Other specialty reels are available for jigging, casting and bottom fishing.
Once you’ve decided on the type of reel, the next issue would be which reel within that category. Construction and durability are directly related, especially for saltwater, and the key to performance as well as cost. You can either pay for a higher quality reel, with components that resist corrosion or pay for another reel after the cheaper version is corroded beyond use. Saltwater is a harsh environment that is unforgiving and relentless.
Spools are made of either graphite or aluminum. Graphite spools are lighter and generally less expensive than aluminum. Aluminum is more durable, and it’s a good investment to select a model with an anodized finish, or machined bronze aluminum to minimize corrosion. While these materials resist corrosion they still require routine cleaning and maintenance to keep them in top condition.
The frame is a critical element of any reel. Frames also come in graphite and aluminum versions, with the strongest designs being machined from a solid block of aluminum. This type of construction reduces the effects of torque on the spool and reel body when fighting a large fish. Again, graphite is lighter and less expensive, but not as strong.
Gear ratio and the number of bearings in a reel are also critical issues. The gear ratio will determine how fast you can retrieve line and how much pressure you’ll be able to apply to the fight. Lower gear ratios provide more power, but bring line in slower. Some reels have what is basically a transmission, with the ability to change between two gear ratios. These reels provide the best of both options, for an additional cost that can be well worth the money over the entire life of a reel.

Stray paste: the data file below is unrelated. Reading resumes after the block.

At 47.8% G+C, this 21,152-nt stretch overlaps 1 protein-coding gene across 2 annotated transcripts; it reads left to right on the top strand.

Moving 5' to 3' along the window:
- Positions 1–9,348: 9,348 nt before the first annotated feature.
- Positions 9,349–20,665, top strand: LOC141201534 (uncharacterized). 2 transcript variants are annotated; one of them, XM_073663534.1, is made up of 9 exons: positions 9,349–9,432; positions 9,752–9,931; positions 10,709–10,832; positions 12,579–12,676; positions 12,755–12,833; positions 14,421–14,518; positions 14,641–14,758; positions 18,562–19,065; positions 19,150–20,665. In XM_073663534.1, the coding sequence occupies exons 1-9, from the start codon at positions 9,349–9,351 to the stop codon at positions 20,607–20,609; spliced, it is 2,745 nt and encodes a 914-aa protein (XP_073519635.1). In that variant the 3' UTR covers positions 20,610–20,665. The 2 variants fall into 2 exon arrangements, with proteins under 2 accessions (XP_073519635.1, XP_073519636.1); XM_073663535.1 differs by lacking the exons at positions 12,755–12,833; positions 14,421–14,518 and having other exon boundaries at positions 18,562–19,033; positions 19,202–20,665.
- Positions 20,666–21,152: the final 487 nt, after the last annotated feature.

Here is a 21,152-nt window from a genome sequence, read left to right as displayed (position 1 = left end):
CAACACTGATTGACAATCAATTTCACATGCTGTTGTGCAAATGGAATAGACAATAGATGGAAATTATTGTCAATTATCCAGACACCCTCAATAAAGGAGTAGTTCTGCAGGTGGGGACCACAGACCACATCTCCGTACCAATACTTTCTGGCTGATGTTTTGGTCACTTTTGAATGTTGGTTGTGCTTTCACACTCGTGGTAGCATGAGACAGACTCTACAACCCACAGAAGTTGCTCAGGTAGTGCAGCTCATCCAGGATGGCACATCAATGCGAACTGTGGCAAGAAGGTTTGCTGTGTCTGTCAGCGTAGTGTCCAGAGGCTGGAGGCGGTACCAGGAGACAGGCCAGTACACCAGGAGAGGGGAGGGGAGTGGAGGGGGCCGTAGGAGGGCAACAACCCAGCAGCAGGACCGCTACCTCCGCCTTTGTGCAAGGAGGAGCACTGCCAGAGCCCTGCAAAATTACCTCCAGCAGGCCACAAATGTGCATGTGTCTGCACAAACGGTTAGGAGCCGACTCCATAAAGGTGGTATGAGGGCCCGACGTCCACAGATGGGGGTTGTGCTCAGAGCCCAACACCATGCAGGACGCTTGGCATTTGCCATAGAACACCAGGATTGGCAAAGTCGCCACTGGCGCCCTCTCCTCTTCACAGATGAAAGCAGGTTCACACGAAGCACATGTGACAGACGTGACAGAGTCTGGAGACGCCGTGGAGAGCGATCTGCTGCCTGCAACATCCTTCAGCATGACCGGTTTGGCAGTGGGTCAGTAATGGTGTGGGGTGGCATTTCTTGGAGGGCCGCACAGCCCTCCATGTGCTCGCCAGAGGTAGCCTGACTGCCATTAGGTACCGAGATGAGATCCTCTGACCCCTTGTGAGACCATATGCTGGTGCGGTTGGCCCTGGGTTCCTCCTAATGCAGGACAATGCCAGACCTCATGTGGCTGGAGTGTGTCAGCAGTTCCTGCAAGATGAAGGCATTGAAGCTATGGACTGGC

Ball bearings support a reel’s moving parts and determine how smoothly it operates. In general terms, the more bearings you have the smoother the reel will work. This is especially true during a fight. Another factor, relative to both cost and performance is quality. Bearings that are impervious to saltwater cost more, but last longer.
Level winds do a great job of mending your line and eliminating another distraction while fighting a fish. Level winds keep your line evenly distributed over the spool and avoid problems caused by uneven winding. Reels designed for extremely large fish do not use level winds, mainly because of the stress on these delicate mechanisms, and must be managed with the thumb during retrieval.
One way to save a few bucks is to select a rod and reel combo. The experts at Cabela’s have matched a number of reels with rods specifically designed for various species and techniques. Not only is this a better deal, it’s one way to make sure you’ll have the best tool for the task at hand.
Regardless of which reel or design you choose, remember that regular maintenance of your rod and reel will make them last for many more years of trouble-free fishing. After a day on the water, clean and lubricate your gear according to manufacturer’s recommendations.
Fishing in saltwater may be a little bit more trouble, but the rewards are well worth the effort. That’s one of the great things about saltwater fishing, you never know what you’re going to catch, or end up with. You may be reeling in a two pound snapper and end up fighting a six-foot barracuda. Occasionally, even with a good reel, you’ll get spooled, so take some extra line.
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, Casting reels
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For help with rod selection, see our Saltwater Rods Buyer’s Guide